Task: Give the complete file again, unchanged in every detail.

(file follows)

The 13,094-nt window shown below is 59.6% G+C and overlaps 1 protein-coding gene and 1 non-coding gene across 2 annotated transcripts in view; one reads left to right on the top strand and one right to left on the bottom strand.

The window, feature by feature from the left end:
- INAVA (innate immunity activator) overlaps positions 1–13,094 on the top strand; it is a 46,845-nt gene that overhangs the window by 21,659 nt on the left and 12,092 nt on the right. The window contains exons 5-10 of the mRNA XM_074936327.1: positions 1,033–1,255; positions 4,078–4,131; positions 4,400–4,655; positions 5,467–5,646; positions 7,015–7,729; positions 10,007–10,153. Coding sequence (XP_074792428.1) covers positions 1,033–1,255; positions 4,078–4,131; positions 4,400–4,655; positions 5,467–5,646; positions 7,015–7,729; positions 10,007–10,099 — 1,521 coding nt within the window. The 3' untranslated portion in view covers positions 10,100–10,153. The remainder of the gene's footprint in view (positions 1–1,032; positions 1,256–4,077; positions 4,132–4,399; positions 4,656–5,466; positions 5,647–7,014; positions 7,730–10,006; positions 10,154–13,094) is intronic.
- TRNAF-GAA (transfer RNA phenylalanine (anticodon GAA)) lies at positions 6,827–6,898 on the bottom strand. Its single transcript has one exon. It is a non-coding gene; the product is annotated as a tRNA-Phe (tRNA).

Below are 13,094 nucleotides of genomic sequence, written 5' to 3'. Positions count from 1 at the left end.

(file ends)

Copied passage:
The 13,094-nt window shown below is 59.6% G+C and overlaps 1 protein-coding gene and 1 non-coding gene across 2 annotated transcripts in view; one reads left to right on the top strand and one right to left on the bottom strand.

The window, feature by feature from the left end:
- INAVA (innate immunity activator) overlaps positions 1–13,094 on the top strand; it is a 46,845-nt gene that overhangs the window by 21,659 nt on the left and 12,092 nt on the right. The window contains exons 5-10 of the mRNA XM_074936327.1: positions 1,033–1,255; positions 4,078–4,131; positions 4,400–4,655; positions 5,467–5,646; positions 7,015–7,729; positions 10,007–10,153. Coding sequence (XP_074792428.1) covers positions 1,033–1,255; positions 4,078–4,131; positions 4,400–4,655; positions 5,467–5,646; positions 7,015–7,729; positions 10,007–10,099 — 1,521 coding nt within the window. The 3' untranslated portion in view covers positions 10,100–10,153. The remainder of the gene's footprint in view (positions 1–1,032; positions 1,256–4,077; positions 4,132–4,399; positions 4,656–5,466; positions 5,647–7,014; positions 7,730–10,006; positions 10,154–13,094) is intronic.
- TRNAF-GAA (transfer RNA phenylalanine (anticodon GAA)) lies at positions 6,827–6,898 on the bottom strand. Its single transcript has one exon. It is a non-coding gene; the product is annotated as a tRNA-Phe (tRNA).

Below are 13,094 nucleotides of genomic sequence, written 5' to 3'. Positions count from 1 at the left end.